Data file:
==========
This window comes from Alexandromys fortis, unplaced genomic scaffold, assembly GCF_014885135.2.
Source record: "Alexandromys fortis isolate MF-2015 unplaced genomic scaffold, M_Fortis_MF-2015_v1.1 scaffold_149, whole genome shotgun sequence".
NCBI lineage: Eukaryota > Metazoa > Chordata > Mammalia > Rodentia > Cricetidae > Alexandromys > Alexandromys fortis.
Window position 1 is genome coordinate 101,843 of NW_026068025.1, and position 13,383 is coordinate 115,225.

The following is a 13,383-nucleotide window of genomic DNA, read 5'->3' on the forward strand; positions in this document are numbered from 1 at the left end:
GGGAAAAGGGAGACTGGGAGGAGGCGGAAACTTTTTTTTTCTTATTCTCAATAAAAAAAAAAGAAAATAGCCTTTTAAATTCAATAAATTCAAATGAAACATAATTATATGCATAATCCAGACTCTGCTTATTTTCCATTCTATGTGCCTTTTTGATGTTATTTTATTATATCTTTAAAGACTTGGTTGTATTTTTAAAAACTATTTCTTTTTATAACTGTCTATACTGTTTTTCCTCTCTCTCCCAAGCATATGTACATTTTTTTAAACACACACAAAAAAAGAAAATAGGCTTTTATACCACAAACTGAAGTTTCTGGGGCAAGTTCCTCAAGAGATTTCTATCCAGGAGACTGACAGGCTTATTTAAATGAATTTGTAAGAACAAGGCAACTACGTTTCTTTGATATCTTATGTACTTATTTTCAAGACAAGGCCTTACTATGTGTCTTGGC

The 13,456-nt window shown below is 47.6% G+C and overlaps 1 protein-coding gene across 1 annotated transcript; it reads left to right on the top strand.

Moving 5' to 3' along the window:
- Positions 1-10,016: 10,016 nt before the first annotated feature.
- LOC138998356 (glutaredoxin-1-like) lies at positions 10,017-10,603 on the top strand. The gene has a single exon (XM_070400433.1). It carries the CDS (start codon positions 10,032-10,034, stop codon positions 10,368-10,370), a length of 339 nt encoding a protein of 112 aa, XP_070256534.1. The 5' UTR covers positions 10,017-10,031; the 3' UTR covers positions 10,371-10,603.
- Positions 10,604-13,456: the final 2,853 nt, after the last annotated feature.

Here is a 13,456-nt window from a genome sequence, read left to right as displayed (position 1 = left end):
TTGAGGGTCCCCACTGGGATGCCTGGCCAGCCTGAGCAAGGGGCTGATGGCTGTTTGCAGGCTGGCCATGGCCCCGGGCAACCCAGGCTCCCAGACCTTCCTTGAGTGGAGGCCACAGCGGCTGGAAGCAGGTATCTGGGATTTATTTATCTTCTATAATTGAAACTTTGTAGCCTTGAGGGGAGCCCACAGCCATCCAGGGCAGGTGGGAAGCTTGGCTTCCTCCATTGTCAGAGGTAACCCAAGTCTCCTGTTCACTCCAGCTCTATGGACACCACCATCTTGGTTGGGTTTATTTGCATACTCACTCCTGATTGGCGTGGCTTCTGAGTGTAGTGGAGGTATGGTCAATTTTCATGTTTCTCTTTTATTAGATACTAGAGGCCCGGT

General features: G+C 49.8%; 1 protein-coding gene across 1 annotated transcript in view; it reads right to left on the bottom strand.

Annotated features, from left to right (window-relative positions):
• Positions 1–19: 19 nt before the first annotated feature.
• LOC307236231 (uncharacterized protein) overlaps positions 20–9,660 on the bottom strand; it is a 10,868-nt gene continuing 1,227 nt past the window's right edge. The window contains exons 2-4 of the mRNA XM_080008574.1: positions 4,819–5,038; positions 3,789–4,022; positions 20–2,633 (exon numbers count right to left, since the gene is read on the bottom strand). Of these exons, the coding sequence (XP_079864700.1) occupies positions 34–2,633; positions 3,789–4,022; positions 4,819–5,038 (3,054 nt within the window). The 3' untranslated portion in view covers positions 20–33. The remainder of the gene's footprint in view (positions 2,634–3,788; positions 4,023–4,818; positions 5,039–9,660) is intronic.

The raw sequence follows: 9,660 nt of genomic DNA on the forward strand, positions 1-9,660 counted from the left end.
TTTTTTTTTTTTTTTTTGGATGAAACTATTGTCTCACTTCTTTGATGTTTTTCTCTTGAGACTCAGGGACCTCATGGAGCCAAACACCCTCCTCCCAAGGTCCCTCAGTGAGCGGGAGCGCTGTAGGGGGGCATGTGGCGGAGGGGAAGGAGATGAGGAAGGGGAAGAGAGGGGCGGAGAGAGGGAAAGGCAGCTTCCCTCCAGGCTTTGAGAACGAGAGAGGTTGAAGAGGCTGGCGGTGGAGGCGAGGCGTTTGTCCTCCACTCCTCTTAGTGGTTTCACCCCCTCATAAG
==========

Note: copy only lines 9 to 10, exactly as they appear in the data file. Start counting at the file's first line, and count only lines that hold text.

- Positions 1-10,016: 10,016 nt before the first annotated feature.
- LOC138998356 (glutaredoxin-1-like) lies at positions 10,017-10,603 on the top strand. The gene has a single exon (XM_070400433.1). It carries the CDS (start codon positions 10,032-10,034, stop codon positions 10,368-10,370), a length of 339 nt encoding a protein of 112 aa, XP_070256534.1. The 5' UTR covers positions 10,017-10,031; the 3' UTR covers positions 10,371-10,603.